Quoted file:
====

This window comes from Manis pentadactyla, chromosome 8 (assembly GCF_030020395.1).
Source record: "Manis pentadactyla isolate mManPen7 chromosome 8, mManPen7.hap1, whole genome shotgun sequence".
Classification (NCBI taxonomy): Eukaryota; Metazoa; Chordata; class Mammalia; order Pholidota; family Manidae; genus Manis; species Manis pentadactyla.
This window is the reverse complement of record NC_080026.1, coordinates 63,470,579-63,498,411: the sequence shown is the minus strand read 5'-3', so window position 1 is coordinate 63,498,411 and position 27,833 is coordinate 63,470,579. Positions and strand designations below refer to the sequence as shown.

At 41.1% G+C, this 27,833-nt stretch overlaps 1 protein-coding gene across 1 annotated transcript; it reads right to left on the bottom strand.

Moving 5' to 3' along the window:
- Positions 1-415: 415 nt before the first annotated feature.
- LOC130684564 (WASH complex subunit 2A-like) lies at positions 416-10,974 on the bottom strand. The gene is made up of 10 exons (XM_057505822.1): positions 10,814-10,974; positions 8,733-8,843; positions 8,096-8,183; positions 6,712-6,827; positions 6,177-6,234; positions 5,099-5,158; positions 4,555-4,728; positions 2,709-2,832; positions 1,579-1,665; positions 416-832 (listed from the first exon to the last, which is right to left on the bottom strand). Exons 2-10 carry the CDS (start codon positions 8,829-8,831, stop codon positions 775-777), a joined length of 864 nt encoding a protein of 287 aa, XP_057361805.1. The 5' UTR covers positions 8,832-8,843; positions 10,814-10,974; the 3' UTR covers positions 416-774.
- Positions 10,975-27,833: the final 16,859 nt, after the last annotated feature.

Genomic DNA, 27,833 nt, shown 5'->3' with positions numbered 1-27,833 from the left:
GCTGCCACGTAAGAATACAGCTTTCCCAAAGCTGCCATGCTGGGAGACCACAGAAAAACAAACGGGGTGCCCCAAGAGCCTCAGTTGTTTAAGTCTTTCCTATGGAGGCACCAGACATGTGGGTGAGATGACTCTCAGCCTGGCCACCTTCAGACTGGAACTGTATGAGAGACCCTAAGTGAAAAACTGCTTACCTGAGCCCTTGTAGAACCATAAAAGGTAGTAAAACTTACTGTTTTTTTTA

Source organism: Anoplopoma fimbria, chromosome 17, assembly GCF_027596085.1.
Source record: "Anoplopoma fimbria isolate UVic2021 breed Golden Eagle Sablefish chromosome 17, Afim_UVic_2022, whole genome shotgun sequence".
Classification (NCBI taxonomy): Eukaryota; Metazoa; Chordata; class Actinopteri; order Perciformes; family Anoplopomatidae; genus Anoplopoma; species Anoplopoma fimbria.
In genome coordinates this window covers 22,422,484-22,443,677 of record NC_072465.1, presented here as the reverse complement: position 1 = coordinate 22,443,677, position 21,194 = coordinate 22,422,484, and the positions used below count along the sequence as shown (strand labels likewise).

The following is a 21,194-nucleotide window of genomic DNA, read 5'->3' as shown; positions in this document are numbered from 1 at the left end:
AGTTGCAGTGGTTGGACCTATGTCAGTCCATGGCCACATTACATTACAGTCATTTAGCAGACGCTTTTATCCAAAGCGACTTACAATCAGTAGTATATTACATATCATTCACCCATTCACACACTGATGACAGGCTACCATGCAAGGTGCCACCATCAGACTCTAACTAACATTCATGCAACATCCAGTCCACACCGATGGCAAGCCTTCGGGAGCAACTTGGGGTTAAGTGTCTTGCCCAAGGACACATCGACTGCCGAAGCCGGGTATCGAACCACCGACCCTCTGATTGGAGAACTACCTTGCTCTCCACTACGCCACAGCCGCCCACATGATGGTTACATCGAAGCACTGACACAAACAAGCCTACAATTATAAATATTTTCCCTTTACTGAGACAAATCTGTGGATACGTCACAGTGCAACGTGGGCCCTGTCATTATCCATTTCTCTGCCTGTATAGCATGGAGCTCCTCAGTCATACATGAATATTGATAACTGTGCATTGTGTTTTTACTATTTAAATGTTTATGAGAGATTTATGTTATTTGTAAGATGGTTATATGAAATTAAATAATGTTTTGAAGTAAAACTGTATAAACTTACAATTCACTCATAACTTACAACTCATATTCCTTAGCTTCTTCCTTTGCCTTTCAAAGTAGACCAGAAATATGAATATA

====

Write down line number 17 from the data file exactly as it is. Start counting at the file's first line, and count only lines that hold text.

AGTTGCAGTGGTTGGACCTATGTCAGTCCATGGCCACATTACATTACAGTCATTTAGCAGACGCTTTTATCCAAAGCGACTTACAATCAGTAGTATATTACATATCATTCACCCATTCACACACTGATGACAGGCTACCATGCAAGGTGCCACCATCAGACTCTAACTAACATTCATGCAACATCCAGTCCACACCGATGGCAAGCCTTCGGGAGCAACTTGGGGTTAAGTGTCTTGCCCAAGGACACATCGACTGCCGAAGCCGGGTATCGAACCACCGACCCTCTGATTGGAGAACTACCTTGCTCTCCACTACGCCACAGCCGCCCACATGATGGTTACATCGAAGCACTGACACAAACAAGCCTACAATTATAAATATTTTCCCTTTACTGAGACAAATCTGTGGATACGTCACAGTGCAACGTGGGCCCTGTCATTATCCATTTCTCTGCCTGTATAGCATGGAGCTCCTCAGTCATACATGAATATTGATAACTGTGCATTGTGTTTTTACTATTTAAATGTTTATGAGAGATTTATGTTATTTGTAAGATGGTTATATGAAATTAAATAATGTTTTGAAGTAAAACTGTATAAACTTACAATTCACTCATAACTTACAACTCATATTCCTTAGCTTCTTCCTTTGCCTTTCAAAGTAGACCAGAAATATGAATATA